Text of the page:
• This different.

        John, this is the first bingo breakthrough. This a breakthrough that changes everything which everyone assumed has not possible. There is no new engineering/science required for this breakthrough.

        The design in question will be mass produced by multiple companies.

        This breakthrough is not stoppable. There are 1400 coal plants on order or planned. The cult of CAGW are going crazy. There is wind at the back of this project.

        The ‘breakthrough’ is a no ‘failure’ mode fission engine. The fission engine naturally without operator intervention, load tracks. The fission engine will idle.

        The fission engine is a load tracking, water less, low pressure (30 psi), sealed fission engine, that can produce electricity cheaper than a coal fired plant (all in costs, no credit for CO2 reduction, or zero emissions).

        The fission engine in question burns 4% enriched uranium with fuel efficiency six times better than current pressure water reactors. The fission engine produces six times less nuclear waste than current pressure water reactors. There is sufficient uranium to use this reactor to power all applications for 1000s of years. i.e. Thorium is not required.

        The basic design which was tested 50 years ago is engineeringly perfect (the modern version, is a sealed vessel, six heat exchangers, three small pumps, and a graphite core) and is not patentable.

        There is no flow into or out of the engine except for heat. This is a heat engine, not a reactor.

      • John:
        There have been many claims for a “Breakthrough”, and virtually all of them get the same sort of babble as a sale mechanism.
        Every one, I tried to chase down eventually ended up on a page requiring that I fill in my name, address, occupation, interests, etc. into a ‘form’.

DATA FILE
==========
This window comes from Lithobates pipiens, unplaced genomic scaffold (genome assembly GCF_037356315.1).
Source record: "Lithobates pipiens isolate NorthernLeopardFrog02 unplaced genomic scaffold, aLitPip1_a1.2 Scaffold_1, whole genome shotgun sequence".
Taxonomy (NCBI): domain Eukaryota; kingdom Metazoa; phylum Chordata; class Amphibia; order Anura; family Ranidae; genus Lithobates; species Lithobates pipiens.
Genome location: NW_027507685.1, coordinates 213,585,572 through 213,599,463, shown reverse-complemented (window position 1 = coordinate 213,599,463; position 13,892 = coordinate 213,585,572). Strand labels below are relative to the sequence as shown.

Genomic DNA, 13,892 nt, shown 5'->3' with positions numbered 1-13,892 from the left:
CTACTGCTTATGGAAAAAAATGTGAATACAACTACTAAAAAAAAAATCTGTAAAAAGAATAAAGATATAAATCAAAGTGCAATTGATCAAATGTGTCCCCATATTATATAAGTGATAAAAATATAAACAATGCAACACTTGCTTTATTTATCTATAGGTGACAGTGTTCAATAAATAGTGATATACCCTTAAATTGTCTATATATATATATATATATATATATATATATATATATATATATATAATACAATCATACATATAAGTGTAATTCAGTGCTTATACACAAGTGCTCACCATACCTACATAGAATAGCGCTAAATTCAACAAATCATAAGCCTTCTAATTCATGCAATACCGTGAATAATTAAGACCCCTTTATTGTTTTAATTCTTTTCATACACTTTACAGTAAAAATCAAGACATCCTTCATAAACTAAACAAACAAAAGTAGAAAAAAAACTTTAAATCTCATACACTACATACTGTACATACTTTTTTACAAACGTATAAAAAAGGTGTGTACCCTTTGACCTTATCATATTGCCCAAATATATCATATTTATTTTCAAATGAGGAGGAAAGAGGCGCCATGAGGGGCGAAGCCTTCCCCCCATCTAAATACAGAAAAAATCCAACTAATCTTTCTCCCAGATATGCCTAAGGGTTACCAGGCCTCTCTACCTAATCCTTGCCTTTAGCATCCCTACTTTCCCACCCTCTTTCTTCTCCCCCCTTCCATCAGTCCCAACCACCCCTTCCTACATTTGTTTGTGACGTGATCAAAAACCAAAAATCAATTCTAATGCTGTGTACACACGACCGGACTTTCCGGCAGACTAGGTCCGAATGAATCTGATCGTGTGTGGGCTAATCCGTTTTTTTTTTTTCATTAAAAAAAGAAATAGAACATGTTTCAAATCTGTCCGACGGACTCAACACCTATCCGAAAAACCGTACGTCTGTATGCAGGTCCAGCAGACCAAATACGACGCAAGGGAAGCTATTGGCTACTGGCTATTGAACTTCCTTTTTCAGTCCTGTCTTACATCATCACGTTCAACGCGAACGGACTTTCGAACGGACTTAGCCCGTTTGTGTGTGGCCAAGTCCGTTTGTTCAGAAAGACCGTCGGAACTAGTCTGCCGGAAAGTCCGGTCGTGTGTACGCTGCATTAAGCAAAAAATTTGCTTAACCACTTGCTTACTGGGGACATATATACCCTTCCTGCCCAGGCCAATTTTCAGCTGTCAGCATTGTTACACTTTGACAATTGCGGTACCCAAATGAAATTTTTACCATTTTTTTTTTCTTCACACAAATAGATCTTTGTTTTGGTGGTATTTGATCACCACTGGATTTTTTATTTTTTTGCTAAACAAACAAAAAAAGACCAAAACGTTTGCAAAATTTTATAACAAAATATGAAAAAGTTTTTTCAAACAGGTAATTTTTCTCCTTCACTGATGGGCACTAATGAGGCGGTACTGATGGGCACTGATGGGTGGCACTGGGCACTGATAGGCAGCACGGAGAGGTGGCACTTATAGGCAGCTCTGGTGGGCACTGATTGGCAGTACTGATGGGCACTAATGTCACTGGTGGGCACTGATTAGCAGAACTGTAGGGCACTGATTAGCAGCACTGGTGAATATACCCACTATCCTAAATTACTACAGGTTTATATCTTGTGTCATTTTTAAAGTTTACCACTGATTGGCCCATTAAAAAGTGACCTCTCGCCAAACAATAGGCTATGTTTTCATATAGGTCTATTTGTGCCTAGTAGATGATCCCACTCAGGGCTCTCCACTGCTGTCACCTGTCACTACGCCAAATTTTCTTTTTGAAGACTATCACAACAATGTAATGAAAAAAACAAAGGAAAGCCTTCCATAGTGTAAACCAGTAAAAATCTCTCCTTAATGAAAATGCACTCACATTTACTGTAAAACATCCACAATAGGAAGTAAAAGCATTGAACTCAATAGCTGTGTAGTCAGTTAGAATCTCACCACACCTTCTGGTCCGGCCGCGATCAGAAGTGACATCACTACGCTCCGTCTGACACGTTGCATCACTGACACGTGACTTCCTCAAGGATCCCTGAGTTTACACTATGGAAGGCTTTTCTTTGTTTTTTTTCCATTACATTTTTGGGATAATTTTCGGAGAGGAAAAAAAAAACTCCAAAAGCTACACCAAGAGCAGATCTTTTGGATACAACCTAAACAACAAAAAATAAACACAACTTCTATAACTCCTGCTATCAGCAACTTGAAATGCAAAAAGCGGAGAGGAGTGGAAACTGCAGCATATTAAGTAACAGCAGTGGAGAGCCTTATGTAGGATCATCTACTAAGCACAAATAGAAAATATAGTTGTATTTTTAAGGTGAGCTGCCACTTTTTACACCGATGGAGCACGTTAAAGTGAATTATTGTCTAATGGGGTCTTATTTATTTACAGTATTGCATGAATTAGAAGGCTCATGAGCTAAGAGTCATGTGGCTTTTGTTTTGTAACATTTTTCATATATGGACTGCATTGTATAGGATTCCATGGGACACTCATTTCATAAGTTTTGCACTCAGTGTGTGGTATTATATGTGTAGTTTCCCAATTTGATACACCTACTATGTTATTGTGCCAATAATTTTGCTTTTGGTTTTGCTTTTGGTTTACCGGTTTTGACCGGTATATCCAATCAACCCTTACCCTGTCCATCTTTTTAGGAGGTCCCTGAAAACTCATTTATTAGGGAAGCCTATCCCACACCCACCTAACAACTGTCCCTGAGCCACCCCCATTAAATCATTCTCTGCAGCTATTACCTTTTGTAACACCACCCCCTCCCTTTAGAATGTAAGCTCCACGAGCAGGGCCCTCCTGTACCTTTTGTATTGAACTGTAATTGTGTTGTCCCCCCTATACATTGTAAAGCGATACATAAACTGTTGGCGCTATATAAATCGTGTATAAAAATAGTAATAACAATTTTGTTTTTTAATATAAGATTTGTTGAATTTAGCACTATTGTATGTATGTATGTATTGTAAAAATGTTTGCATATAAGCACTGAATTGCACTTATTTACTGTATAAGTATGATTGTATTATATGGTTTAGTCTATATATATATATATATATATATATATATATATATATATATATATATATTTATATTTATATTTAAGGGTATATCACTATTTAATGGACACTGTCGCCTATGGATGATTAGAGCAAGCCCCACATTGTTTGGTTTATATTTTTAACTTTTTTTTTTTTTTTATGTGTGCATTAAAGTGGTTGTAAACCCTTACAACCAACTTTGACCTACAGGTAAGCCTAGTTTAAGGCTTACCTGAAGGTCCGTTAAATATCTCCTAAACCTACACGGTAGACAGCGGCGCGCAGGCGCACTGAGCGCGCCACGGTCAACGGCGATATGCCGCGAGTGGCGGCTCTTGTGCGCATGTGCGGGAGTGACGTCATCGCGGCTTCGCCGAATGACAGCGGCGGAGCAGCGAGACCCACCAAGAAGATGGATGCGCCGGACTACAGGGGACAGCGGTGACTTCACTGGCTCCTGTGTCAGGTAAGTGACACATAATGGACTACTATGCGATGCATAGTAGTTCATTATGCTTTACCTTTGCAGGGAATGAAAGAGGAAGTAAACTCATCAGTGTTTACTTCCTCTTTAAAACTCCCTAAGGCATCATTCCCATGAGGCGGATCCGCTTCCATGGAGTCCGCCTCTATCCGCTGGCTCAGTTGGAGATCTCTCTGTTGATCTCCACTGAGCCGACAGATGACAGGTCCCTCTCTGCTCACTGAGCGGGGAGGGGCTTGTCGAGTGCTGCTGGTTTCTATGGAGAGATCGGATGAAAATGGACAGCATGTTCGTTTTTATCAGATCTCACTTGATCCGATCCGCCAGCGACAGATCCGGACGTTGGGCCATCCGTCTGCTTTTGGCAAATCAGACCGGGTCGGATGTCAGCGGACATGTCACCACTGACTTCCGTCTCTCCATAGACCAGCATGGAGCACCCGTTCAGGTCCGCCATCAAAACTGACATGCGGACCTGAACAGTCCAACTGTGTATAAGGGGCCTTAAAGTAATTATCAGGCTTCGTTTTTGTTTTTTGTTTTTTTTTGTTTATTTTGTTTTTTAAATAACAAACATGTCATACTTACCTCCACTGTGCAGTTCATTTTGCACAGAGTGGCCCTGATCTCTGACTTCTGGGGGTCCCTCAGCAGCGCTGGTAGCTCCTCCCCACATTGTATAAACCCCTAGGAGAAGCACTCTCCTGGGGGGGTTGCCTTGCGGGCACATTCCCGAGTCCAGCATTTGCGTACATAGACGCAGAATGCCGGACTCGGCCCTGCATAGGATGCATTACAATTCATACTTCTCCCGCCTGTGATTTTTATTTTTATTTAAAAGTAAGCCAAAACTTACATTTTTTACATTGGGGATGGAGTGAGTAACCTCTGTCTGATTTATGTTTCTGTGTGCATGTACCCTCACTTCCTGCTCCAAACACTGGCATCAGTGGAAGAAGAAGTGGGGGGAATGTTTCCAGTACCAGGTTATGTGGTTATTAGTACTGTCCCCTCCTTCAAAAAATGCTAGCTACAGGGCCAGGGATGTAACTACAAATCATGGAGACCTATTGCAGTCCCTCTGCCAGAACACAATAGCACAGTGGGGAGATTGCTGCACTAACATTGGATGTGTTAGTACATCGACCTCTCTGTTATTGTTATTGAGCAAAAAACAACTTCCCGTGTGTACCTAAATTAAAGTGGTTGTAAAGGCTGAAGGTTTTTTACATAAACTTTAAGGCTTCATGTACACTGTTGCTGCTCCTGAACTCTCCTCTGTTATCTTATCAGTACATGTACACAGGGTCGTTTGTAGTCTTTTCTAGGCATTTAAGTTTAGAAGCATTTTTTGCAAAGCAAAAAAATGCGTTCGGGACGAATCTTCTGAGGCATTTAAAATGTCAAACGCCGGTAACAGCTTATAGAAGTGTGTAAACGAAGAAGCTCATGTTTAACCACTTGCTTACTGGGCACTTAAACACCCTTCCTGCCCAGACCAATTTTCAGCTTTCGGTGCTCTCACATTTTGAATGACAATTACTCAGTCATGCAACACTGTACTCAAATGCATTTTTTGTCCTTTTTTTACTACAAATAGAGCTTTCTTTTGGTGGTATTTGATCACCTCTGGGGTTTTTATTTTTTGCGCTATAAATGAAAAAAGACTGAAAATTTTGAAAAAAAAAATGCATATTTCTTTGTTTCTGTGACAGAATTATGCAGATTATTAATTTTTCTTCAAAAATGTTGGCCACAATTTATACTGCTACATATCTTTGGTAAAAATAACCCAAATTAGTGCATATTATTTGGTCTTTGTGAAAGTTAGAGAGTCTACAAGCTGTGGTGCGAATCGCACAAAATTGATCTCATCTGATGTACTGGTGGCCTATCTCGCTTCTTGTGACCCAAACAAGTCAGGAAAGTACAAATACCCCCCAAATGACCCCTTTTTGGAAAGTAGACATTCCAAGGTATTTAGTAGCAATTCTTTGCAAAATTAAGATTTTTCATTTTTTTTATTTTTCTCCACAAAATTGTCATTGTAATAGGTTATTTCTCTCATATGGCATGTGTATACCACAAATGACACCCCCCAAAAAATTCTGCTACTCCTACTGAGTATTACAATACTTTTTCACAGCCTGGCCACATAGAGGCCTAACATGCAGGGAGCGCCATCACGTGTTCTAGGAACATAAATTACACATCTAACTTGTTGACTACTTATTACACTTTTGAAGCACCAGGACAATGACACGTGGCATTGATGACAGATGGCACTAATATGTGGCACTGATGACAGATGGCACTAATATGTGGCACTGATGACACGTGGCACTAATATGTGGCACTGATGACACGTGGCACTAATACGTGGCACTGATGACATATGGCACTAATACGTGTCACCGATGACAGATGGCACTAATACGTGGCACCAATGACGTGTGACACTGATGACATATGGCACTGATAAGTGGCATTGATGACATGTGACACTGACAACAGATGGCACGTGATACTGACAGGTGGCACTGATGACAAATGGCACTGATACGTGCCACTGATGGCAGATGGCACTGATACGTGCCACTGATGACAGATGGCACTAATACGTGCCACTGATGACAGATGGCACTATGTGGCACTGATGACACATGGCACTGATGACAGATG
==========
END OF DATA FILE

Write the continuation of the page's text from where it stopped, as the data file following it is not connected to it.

Astley sounds exactly the same, when in a couple of paragraphs he could’ve named the breakthrough and provided links to facts. Instead he ‘promises’ future writings.

        I am uninterested without simple direct facts. Playing shell games with knowledge and facts is pointless.

        • Indeed. When a “breakthrough” is presented as a sales-pitch, it makes me highly skeptical. I’ll believe the “breakthrough” exists when I see it in commercial operation, not before.

      • This is a good link to the Terrestrial talk that explains that design and how it solves every problem of the current pressurized water reactor.

        https://www.youtube.com/watch?v=OgTgV3Kq49U&index=2&list=PLvhZbqjMlO2Jg3lhVFPjAuCieZvTXFYET&t=16s

        It was a cover-up that was forgotten.

        The NASA engineer, rediscovered this breakthrough, heard of the molten salt experiment in the late 1960s and found some of the original design team.

        The molten salt design team were told to stop all work on the molten salt heat engine including documentation.

        The head of the molten salt team was the developer of the pressure water reactor. He made the rounds of congress telling people that the pressure water reactor was not safe for larger sizes. He has fired for those comments.

        The design team did not understand why the fission heat engine design did not result in cheap, safe, commercial fission heat engines.

        The pressure water reactor design does not make engineering sense or cost sense.

        What the application requires is a fission heat engine, not a high pressure reactor what contains a liquid that forms hydrogen with the fuel rod coating.

        High pressure water that moves in and out of the pressure water reactor is the reason for the 10 inch thick reactor vessel that can only be produced in one country and the containment building.

        The Terrestrial fission engine has no possible over pressurizing events and operates at 30 psi as opposed the pressure water’s operating pressure of 150 atmospheres.

  8. Re: “While coal-fired power plants are capable of delivering >85% capacity factors, they generally deliver at about 55% capacity factors. Solar PV struggles to deliver 25% capacity factors.”

    True, and when coal power plants aren’t producing electricity, or when they are producing it at less than nameplate capacity, it’s usually only because the demand for that electricity is lacking. In other words, it’s a Good Thing.

    When solar PV panels aren’t producing electricity, it’s because they cannot do so (typically because starlight and moonlight are inadequate for the job). In other words, it’s a Bad Thing.

    Coal plants produce electricity when it is needed. Solar and wind produce electricity w/o regard to whether it’s needed. That’s a world of difference.

    • And… a coal-fired power plant operating at 55% spends less money on coal than one operating at 85%.

  9. Key Takeaways